The Lemelson-MIT program has become a national leader in efforts to prepare the next generation of inventors and entrepreneurs. Our work focuses on the expansion of opportunities for young people to learn ways inventors find and solve problems that matter. We are devoted to bringing invention education opportunities to all students, while prioritizing work with young women and Black, indigenous populations, Latinx and other people of color. Our commitment to diversity, equity and inclusion aims to remedy historic inequities among those who develop inventions, protect their intellectual property and commercialize their creations.
One of U.S. history’s most prolific inventors, Jerome Lemelson and his wife Dorothy, founded the Lemelson-MIT Program at the Massachusetts Institute of Technology in 1994. The family continues to support this vision through The Lemelson Foundation and grant funding administered by MIT's School of Engineering.
Leadership and Staff
Jerome H. Lemelson (1923-1997), and his wife, Dorothy, established the Lemelson-MIT Program to recognize and reward outstanding inventors in the hope of encouraging more young people to pursue careers in science, engineering, technology, and entrepreneurship. Our work continues to be supported by the family through The Lemelson Foundation.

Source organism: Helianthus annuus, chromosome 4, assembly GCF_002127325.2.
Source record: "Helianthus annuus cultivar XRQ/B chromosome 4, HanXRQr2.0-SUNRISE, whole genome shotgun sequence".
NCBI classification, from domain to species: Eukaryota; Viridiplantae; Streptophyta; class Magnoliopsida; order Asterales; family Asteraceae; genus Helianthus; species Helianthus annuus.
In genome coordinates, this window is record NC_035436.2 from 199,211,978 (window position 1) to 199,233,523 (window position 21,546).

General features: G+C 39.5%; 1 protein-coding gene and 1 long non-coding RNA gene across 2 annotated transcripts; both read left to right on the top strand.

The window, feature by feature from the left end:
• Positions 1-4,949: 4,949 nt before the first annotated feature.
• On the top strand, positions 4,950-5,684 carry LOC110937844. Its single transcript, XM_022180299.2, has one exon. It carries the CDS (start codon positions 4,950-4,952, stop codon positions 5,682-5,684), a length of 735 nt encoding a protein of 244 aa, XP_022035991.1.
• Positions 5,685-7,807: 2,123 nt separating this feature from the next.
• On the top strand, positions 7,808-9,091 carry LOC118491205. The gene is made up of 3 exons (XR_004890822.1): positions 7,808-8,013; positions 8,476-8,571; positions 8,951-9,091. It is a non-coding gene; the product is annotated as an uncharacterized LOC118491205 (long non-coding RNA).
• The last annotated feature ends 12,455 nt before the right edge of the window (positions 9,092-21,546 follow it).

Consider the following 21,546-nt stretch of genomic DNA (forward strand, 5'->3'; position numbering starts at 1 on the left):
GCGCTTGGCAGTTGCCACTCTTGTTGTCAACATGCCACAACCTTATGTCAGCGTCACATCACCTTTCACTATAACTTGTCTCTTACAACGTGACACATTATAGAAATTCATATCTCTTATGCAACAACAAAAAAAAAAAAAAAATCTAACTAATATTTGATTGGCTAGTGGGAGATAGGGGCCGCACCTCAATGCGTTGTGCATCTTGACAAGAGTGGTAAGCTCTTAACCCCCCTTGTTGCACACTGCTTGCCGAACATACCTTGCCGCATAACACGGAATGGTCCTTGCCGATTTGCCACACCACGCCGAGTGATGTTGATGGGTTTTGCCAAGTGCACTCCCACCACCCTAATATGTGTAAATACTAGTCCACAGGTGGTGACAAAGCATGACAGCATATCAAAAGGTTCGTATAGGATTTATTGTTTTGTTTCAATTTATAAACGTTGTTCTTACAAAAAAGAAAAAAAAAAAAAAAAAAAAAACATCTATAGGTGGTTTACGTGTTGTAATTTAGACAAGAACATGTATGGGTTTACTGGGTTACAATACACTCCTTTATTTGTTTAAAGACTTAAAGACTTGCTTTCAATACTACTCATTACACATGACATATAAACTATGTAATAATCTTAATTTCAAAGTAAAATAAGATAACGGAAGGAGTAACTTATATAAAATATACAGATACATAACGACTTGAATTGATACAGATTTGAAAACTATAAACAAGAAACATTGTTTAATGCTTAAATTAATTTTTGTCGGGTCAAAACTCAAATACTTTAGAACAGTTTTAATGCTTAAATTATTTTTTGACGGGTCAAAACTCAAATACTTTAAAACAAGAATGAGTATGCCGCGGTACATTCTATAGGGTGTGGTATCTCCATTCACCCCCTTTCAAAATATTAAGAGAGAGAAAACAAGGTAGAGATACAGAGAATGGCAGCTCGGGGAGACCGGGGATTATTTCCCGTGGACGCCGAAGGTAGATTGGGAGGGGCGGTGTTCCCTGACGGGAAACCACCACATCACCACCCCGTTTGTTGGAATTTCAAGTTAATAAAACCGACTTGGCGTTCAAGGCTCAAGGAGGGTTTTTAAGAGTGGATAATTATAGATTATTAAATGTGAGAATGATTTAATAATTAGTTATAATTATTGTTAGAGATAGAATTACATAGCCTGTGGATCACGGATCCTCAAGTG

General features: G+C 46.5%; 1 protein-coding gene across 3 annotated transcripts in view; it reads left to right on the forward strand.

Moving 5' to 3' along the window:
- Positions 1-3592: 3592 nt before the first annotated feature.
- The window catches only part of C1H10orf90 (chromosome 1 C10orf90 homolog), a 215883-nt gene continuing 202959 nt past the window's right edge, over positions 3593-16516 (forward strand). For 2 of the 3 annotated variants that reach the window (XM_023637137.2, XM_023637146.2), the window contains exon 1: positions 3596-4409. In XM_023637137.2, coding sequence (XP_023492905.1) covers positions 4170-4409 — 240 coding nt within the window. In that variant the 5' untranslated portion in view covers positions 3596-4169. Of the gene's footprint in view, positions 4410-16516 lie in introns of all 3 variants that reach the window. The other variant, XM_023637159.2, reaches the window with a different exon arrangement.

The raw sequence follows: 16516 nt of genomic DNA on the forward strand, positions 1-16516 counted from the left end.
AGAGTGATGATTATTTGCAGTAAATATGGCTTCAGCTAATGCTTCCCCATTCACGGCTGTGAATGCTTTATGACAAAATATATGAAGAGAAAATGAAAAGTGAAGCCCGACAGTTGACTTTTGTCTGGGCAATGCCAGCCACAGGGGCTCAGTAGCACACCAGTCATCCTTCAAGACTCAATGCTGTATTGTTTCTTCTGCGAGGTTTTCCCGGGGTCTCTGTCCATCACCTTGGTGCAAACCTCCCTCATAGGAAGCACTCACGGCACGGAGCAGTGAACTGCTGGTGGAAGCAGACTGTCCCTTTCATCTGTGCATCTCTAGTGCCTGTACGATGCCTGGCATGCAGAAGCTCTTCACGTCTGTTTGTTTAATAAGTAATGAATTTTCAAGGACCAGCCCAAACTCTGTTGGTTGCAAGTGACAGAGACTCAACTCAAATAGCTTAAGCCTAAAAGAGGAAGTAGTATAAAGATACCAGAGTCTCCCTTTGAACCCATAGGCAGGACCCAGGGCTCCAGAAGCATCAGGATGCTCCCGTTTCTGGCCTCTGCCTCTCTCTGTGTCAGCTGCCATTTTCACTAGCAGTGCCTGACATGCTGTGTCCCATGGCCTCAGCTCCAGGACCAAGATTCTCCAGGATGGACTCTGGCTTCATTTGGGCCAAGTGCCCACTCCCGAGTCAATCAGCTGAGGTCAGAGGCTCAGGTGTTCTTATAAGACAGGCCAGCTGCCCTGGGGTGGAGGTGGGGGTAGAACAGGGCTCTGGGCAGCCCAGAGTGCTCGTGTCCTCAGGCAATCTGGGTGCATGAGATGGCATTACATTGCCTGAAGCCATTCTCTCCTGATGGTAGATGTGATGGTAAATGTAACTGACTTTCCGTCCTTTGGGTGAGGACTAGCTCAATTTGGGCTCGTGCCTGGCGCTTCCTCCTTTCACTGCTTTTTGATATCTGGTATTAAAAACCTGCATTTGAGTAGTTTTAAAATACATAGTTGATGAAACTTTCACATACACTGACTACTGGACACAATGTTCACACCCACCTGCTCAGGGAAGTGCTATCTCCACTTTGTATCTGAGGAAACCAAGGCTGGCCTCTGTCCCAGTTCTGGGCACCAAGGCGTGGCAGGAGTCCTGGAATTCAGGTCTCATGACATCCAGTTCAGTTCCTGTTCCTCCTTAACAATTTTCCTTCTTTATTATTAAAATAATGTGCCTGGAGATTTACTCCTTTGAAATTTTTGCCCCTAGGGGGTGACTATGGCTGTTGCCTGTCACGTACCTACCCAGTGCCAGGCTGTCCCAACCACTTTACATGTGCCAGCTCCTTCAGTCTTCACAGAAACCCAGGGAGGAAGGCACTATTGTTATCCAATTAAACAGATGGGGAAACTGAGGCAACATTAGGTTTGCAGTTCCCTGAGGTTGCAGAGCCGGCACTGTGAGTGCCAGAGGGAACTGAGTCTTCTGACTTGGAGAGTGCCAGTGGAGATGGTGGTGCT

The Lemelson Foundation funds the program, and the program is administered by the School of Engineering at MIT. We also benefit from donations by supporters and funding from organizations who contribute for services rendered.
The Lemelson-MIT Program recognizes outstanding collegiate inventors and inspires young people to pursue creative lives and careers through invention.
The Lemelson-MIT Program is dedicated to promoting the process of invention. We do not purchase patents or licenses, nor do we invest in inventions. For more information about intellectual property, visit the free course offered by the Michelson Institute for Intellectual Property.
We do not fund the development of inventions. We also cannot provide inventors with contacts such as MIT engineers or area mentors. The following MIT-affiliated groups may be able to guide you:
MIT Innovation Initiative
TechX group, a student-run organization
For more information on raising capital and developing your invention, visit our Handbook for Inventors
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Lemelson-MIT InvenTeams is an initiative of the Lemelson-MIT Program that awards annual grants of up to $10,000 each to teams of high-school students, teachers and mentors to invent technological solutions to real world problems. JV InvenTeams curriculum are available for middle school students and educators to develop skills in science, technology, engineering and math through fun, hands-on invention-based design activities. Young inventors ages 6-12 can enter the ideas4ears invention competition, or get involved with an invention convention in their local area. MIT also has many K-12 outreach programs available to the public.